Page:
Catholic University of America Press has agreed to let me review one of their books. Those of you who love the Church Fathers should be very familiar with their Fathers of the Church series. It was this series, which I first discovered at Auburn University's Library, that kept calling my name as I made my first few tentative steps on my journey to Catholicism. While I only own a few books in this impressive collection, I have a goal to one day own them all. Today, I will be reviewing A Service of Love, which I hope will be the first of many reviews for this wonderful publisher!
Ecumenism, or perhaps one day even reunion, between the Catholic Church and Orthodox Church has long been hindered by a few sticky subjects in high theology. These issues serve as points of disagreement and contention between people on both sides. Some of the major issues that plague these two groups include the primacy and infallibility of the pope and the Filioque as it relates to Trinitarian procession. Rev. Msgr. Paul McPartlan, a professor of Systematic Theology and Ecumenism at the Catholic University of America, addresses some of these issues in his work A Service of Love.
With fewer than 100 pages and only three chapters in this book, one might infer that this is a quick read. Don't be fooled by the relatively small size, though. Rev. Msgr. McPartlan packs these pages with depth and insight. Throughout this book, we are shown the contrast between primacy and collegiality through the millennia. For example, Pope Innocent III was the first to use the papal title "Vicar of Christ." Before him, all other popes used the title "Vicar of Peter." The book also states that Pope Innocent III believed that all bishops were "the members of the body of which he was the head." This contrast of primacy and collegiality led to the issue of jurisdiction. Cardinal Ratzinger offered a possible solution to the issue of primacy; he suggested the use of papal titles from the patristic era, such as, "first in honor."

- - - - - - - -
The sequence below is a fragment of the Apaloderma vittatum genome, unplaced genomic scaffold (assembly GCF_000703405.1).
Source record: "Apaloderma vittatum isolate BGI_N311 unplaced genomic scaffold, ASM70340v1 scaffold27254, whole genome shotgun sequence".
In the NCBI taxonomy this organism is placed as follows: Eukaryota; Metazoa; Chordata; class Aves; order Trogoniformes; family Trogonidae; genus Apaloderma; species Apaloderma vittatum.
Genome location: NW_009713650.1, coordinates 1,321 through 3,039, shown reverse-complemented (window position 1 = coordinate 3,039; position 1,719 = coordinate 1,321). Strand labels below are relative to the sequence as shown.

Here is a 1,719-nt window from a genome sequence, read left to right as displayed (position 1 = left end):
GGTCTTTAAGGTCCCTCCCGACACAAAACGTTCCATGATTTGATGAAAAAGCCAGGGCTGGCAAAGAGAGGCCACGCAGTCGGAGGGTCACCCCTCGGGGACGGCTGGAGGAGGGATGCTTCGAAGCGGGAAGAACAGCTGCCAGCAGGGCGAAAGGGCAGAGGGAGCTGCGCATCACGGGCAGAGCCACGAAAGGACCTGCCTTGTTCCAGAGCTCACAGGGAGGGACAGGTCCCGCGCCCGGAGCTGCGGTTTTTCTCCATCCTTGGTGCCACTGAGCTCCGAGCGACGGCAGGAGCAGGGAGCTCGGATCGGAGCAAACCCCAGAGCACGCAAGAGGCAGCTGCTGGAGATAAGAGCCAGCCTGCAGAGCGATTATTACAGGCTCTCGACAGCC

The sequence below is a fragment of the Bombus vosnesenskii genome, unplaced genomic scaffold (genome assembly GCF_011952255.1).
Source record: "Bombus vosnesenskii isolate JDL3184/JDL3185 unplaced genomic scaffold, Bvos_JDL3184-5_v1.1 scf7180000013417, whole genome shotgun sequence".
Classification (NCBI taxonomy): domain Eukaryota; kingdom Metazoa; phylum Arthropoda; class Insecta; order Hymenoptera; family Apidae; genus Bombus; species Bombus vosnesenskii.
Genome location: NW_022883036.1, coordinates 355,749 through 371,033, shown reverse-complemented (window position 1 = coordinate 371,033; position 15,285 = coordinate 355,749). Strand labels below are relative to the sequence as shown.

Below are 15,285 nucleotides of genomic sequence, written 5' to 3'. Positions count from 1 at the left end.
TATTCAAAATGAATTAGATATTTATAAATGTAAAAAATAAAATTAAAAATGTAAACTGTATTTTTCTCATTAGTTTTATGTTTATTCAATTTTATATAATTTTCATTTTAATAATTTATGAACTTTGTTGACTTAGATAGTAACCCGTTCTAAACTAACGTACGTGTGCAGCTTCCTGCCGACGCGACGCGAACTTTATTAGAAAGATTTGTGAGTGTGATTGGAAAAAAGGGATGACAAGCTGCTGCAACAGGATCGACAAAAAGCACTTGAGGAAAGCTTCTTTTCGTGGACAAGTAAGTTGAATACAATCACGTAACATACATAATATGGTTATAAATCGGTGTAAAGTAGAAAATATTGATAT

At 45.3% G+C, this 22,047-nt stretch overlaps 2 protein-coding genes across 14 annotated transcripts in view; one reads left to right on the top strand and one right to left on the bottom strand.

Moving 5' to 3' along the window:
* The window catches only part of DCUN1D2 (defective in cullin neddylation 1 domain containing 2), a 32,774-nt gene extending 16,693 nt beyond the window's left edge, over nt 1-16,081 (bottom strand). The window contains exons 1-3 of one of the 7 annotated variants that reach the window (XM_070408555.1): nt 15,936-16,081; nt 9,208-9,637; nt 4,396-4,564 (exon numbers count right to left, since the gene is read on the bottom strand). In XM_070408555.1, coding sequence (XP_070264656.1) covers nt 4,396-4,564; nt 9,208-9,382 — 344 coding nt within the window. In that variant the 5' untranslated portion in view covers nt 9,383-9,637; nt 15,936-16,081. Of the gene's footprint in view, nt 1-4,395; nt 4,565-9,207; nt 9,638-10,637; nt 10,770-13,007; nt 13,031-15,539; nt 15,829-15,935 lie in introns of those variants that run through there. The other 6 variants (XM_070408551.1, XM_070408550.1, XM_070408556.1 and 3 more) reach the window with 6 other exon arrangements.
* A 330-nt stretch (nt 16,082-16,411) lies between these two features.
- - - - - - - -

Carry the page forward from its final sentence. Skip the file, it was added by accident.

To me, the most fascinating section in this book was the discussion of the Council of Vatican I. The only thing people really remember about that council was that papal infallibility was established/defined at that time. However, since Vatican I was cut short for political reasons, the bishops never had a chance to read and debate Tametsi Deus, which dealt more fully with bishops and the Church at large and was supposed to complement Pastor Aeternus, the document that dealt with the primacy and infallibility of the Pope.
This is a superb book, which is easily worth 5 stars. I consider myself of average to above average knowledge with regard to the subjects of papacy, primacy, and ecumenism, but I learned a great deal from this little tome. What I most appreciated about this book was that it didn't just present problems. It also offered possible solutions. We must come to accept and embrace that the primary ministry of the Bishop of Rome is "a service to the Eucharist, and to the ecclesial communion that flows from it." If you would like to better understand the subjects in the above paragraphs, this is the book for you. In fact, I would recommend it to Catholics and Orthodox alike. May the Eucharist unite what has been separated, and may there be unity of East and West in our day.
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